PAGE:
Business

'Topless' trend is growing among firms tortured by tech overload

SAN FRANCISCO -- As the birthplace of technology, Silicon Valley may have more gadgets per capita than any other place on the planet. Yet, even here, "always on" can be a real turnoff.

Frustrated by distracted workers so plugged in that they tune out in the middle of business meetings, a growing number of companies are going "topless," as in no laptops allowed. Also banned from some conference rooms: BlackBerrys, iPhones and other personal devices on which so many have come to depend.

Meetings never have been popular in Silicon Valley. Engineers would rather write code than talk about it. Over the years, companies have come up with innovative ways to keep staff meetings from sucking up time. Some remove chairs to force everyone to talk fast on their feet.

Others get everyone to drink a glass of water beforehand.

But as laptops have gotten lighter and smart phones even smarter, people have discovered a handy diversion, making more eye contact these days with their screens than with each other.

The practice became so pervasive, Todd Wilkens turned to his company blog to wage his "personal war against Crack-Berry."

"In this age of wireless Internet and mobile e-mail devices, having an effective meeting or working session is becoming more and more difficult. Laptops, Blackberries, Sidekicks, iPhones, and the like keep people from being fully present," he wrote in November 2007. "Aside from just being rude, partial attention generally leads to partial results."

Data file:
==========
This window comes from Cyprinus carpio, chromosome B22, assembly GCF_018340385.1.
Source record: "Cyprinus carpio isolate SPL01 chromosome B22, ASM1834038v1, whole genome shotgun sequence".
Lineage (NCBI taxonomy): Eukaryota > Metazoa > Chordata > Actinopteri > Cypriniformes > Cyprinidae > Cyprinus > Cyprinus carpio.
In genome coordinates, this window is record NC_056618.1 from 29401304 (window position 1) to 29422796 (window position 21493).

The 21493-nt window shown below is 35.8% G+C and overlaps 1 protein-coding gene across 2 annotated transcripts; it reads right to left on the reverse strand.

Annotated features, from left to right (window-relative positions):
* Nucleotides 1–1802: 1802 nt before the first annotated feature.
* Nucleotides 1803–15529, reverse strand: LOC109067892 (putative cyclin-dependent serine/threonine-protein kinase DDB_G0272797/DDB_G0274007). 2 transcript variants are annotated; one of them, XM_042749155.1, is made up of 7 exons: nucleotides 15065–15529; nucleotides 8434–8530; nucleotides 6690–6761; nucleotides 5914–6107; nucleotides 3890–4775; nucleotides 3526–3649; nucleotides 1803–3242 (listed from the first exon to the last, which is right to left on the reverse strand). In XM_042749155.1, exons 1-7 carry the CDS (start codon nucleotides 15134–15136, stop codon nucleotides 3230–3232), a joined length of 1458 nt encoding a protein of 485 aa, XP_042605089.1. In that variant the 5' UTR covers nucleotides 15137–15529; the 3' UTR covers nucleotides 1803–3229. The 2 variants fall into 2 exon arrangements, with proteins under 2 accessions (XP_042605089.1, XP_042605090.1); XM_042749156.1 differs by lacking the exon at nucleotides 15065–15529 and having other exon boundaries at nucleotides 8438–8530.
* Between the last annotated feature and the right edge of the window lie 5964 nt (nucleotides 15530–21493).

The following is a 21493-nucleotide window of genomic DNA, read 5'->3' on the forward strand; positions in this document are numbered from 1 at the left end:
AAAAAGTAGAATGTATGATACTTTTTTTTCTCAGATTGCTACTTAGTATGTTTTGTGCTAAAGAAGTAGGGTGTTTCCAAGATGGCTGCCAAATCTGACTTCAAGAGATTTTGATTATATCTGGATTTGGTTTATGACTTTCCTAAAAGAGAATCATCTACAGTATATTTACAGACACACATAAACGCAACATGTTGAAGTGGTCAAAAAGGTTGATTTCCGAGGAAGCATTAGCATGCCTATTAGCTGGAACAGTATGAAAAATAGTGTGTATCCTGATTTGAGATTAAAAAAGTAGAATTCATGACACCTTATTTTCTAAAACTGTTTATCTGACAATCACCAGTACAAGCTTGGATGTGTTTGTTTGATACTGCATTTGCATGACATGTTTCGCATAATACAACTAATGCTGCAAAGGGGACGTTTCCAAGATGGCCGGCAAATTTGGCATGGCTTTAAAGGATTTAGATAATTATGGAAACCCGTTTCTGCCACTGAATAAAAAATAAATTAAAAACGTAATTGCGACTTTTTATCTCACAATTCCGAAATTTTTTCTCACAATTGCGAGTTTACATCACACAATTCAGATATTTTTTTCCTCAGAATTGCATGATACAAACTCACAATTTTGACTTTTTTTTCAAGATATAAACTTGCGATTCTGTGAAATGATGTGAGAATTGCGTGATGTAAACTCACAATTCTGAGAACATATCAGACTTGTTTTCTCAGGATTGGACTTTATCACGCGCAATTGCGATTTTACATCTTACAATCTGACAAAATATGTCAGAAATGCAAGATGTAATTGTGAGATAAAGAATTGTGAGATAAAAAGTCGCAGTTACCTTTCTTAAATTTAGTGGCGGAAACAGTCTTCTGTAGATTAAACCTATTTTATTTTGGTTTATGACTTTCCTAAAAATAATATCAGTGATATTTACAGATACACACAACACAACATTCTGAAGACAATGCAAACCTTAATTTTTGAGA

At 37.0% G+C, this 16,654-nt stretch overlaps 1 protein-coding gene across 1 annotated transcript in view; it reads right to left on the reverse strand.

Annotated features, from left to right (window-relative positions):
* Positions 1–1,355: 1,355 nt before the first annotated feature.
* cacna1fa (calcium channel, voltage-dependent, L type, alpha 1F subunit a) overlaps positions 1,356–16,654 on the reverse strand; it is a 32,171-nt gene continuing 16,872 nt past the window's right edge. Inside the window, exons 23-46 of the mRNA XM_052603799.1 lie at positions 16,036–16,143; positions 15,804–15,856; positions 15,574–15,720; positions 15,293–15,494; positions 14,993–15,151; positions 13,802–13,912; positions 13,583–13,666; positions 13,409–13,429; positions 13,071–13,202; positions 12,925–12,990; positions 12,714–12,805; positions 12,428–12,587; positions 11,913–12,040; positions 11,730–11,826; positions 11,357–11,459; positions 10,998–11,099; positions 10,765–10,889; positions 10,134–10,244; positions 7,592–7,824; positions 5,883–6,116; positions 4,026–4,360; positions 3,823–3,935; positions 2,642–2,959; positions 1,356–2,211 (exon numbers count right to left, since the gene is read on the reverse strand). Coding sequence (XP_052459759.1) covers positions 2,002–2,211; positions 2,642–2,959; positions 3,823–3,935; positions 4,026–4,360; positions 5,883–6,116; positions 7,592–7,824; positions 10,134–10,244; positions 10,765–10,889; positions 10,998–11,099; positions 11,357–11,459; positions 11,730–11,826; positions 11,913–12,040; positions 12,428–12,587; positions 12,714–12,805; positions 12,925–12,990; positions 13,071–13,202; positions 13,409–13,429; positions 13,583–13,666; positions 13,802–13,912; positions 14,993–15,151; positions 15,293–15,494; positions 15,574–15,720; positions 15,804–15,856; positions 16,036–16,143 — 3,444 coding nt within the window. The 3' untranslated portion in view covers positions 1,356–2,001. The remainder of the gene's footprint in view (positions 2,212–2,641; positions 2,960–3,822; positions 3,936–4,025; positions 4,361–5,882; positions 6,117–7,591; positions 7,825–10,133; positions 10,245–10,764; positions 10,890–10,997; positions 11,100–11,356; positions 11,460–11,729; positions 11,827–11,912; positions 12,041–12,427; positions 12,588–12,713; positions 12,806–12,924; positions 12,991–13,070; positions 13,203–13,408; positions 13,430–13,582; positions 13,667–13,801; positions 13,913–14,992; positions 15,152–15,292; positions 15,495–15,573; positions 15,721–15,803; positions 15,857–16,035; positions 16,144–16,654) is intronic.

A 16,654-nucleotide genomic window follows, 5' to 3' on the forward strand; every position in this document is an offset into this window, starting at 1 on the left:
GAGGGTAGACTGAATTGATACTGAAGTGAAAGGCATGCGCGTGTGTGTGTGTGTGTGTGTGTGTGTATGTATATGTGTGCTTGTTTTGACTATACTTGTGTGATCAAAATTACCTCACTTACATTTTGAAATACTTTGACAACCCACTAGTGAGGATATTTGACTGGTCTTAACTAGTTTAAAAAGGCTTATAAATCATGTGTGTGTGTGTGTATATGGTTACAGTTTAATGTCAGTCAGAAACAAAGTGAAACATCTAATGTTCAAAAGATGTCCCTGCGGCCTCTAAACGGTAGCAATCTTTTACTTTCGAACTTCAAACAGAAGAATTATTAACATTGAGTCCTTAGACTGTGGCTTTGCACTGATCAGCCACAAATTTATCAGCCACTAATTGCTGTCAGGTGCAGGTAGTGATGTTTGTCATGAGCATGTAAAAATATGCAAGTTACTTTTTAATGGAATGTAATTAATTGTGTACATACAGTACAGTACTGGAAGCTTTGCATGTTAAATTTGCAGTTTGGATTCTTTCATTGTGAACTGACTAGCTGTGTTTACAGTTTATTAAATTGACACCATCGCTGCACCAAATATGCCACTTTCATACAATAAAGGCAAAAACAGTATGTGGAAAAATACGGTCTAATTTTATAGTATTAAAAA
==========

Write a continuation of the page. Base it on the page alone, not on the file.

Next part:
His San Francisco design firm, Adaptive Path, now strongly encourages everyone to leave their laptops at their desks. His colleague, Dan Saffer, coined the term "topless." Also booted are mobile and smart phones, which must be stowed on a counter or in a box during meetings. It took some persuading, but soon people began connecting with each other rather than with with their computers, Wilkens said.

"All of our meetings got a lot more productive," he said.

It's not exactly attention deficit. Linda Stone, a software executive who worked for Apple Inc. and Microsoft Corp., calls it "continuous partial attention."

It stems from an intense desire to connect and be connected all the time; to be, in her words, "a live node on the network." And it seems to have engulfed all aspects of life, including the workplace.

The ever-increasing speed and power of technology allows employees to toggle effortlessly back and forth between tasks. The wireless revolution only has accelerated this trend, turning every laptop computer into a lightning-quick, mobile communications hub. Darting among multiple screens from an early age, young people in particular thrive on that connectivity.

"It's increasingly difficult to get people's undivided attention," said Stanford University Professor Pamela Hinds, who studies the effects of technology on groups. "People would argue they are attending to the most important information without any loss of participation, but in fact they aren't fully there."

The culprit: Etiquette has not kept up with technology, said Sue Fox, author of "Business Etiquette for Dummies."

"Social norms say that the person you are conversing with takes precedence over text-messaging, e-mail and cell phone. This rule applies in business, as well," Fox said. "Today, people seem to be more focused on their fancy gadgets than on other people. Face-to-face meetings have become a low priority because they're constantly being interrupted by technology, and many people can't figure out what to do.

"What's more important -- the gadget or the person, or people, you're with?"

The folks at Dogster Inc., the San Francisco company that runs the sites Dogster.com and Catster.com, decided to cut the cord about a year ago. The decision was in keeping with its philosophy of creating a collaborative culture, said company co-founder John Vars.

"Even if people are just taking notes, they are not giving the natural human signals that they are listening to the person who is presenting or speaking," he said. "It builds up resentment. It can become something that inhibits good teamwork."

Bottom line, Vars said: better, more efficient communication.

"You can tell meetings go quicker and there is also just a shared experience," Vars said. "People are communicating better, the flow is faster."

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